Figure 3 with 1 supplement
Connectional asymmetries of the IPL subdivisions in the vertex-wise analyses across species.

Effect size (Cohen’s d) related to asymmetric connections of IPL subdivisions displayed on the left hemisphere of a species-specific standard brain (leftward asymmetry: yellow, rightward asymmetry: blue) for each species for areas showing significance at the p<0.05 level corrected for multiple comparisons using false discovery rate correction. PreG, precentral gyrus; SPL, superior parietal lobule; aSTG, anterior superior temporal gyrus; aSTS, anterior superior temporal sulci; PT, planum temporale; VPMC, ventral premotor cortex; pMTG, posterior middle temporal gyrus; IFG, inferior frontal gyrus; Ins, insula.

Figure 3—figure supplement 1
Connectivity profiles of IPL subdivisions across species.

Probabilistic tractography was performed for each IPL subdivision to map its whole-brain connectivity profiles. The group tractograms shown were at a threshold of 0.3 for macaques, 0.2 for chimpanzees, and 0.5 for humans.

Figure 4 with 2 supplements
Regional connectional asymmetries of IPL subdivisions.

(A) Connectional asymmetries of IPL subdivisions in the region of interest (ROI)-wise analyses across species. Connectional asymmetry was calculated for the connections between each IPL subregion and 11 ROIs. (B) Connectional asymmetries of the IPL subdivisions in the tract-wise analysis across species. Connectional asymmetry was calculated for the connections between each IPL subregion and the seven tracts. For all plots, the four quadrants of each circle correspond to the four IPL subregions. The outermost circles represent ROIs or tracts. The three inner circles from inside to outside represent macaques, chimpanzees, and humans, respectively. For all plots, only the connectivity showing a significance at a Bonferroni-corrected level of p<0.05 are displayed. SFG, superior frontal gyrus; IFG, inferior frontal gyrus; CGa, anterior cingulate gyrus; Orb, orbitofrontal cortex; PreG, precentral gyrus; PostG, postcentral gyrus; SPL, superior parietal lobule; STG, superior temporal gyrus; MTG/ITG, middle temporal gyrus and inferior temporal gyrus; Ins, insula; SLF1, SLF2, SLF3, the three branches of the superior longitudinal fasciculus; AF, arcuate fasciculus; MdLF, middle longitudinal fasciculus; ILF, inferior longitudinal fasciculus; IFOF, inferior fronto-occipital fasciculus.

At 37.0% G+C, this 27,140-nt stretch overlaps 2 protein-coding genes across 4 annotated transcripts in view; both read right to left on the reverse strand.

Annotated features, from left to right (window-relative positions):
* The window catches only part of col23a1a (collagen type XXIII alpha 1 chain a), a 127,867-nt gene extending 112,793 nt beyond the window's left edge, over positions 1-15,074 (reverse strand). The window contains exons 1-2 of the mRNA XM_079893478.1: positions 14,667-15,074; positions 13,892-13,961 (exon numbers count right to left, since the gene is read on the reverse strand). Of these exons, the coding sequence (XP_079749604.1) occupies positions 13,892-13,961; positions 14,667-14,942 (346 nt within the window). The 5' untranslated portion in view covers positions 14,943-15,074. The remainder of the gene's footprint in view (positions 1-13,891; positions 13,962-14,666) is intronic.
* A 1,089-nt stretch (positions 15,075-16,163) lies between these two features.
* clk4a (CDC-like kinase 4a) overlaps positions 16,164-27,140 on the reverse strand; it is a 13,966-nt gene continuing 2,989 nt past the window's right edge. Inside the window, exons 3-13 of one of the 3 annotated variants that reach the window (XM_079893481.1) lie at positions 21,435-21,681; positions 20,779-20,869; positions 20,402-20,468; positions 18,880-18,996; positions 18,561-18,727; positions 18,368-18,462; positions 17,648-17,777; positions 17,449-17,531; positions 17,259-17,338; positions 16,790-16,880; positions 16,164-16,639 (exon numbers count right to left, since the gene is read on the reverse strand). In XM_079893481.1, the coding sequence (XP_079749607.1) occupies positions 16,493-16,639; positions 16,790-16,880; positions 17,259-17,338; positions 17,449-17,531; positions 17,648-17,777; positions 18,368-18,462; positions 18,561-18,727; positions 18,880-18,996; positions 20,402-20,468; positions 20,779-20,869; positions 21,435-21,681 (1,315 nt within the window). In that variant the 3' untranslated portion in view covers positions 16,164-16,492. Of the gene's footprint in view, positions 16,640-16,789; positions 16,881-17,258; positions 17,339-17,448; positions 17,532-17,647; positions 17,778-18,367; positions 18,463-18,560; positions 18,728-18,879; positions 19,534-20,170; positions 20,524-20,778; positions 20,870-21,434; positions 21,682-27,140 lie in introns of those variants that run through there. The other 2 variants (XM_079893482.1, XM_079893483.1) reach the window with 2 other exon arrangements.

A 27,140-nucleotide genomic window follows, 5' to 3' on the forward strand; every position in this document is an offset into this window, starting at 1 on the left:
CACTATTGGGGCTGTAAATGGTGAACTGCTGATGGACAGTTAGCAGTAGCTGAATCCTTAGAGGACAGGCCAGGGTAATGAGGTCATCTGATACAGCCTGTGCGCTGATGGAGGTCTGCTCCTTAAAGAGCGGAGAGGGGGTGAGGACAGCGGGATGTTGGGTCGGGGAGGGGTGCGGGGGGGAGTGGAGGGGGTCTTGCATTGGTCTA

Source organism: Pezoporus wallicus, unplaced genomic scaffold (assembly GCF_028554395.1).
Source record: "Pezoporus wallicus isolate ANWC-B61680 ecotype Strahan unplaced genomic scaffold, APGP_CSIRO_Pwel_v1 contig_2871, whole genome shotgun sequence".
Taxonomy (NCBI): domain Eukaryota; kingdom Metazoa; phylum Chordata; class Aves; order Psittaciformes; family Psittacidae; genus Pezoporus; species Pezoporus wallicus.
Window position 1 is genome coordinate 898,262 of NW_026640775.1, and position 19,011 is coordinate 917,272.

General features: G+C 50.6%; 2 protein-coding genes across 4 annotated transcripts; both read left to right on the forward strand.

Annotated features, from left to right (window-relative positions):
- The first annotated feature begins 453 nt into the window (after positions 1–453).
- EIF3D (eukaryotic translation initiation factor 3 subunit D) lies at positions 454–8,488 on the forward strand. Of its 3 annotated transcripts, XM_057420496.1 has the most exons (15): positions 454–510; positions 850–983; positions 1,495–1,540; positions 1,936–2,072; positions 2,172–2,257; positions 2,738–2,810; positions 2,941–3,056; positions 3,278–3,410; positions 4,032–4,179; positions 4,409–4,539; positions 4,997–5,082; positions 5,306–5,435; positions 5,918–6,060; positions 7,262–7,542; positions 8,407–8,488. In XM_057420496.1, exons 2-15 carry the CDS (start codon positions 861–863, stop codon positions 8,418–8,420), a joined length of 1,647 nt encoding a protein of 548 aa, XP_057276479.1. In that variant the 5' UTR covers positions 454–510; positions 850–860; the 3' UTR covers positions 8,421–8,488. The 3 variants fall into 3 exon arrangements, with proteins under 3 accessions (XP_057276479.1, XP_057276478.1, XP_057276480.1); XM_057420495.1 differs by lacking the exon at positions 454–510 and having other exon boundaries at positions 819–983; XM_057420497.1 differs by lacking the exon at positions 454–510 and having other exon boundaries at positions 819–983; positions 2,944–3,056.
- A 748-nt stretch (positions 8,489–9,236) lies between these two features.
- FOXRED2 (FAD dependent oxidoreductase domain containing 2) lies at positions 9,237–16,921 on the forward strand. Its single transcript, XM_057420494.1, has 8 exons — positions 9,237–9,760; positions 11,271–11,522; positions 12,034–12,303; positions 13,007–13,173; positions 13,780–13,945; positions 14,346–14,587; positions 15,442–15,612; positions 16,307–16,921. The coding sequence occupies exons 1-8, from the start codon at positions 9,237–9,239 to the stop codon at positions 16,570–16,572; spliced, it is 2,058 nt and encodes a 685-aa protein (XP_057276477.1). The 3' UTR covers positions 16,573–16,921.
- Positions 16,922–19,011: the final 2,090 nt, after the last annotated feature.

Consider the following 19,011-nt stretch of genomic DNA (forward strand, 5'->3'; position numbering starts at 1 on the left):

Figure 4—figure supplement 1
Bar graphs of the average connectivity values between the inferior parietal lobule (IPL) subregions and 11 cortical regions for each species.

The error bars indicate standard deviation. *Significance at a Bonferroni-corrected level of p<0.05.

Figure 4—figure supplement 2
Bar graphs of the average connectivity values between the inferior parietal lobule (IPL) subregions and 11 subcortical tracts for each species.

The error bars indicate standard deviation. *Significance at a Bonferroni-corrected level of p<0.05.

Author response image 1
The graphical abstract summarizing the main results in the present study.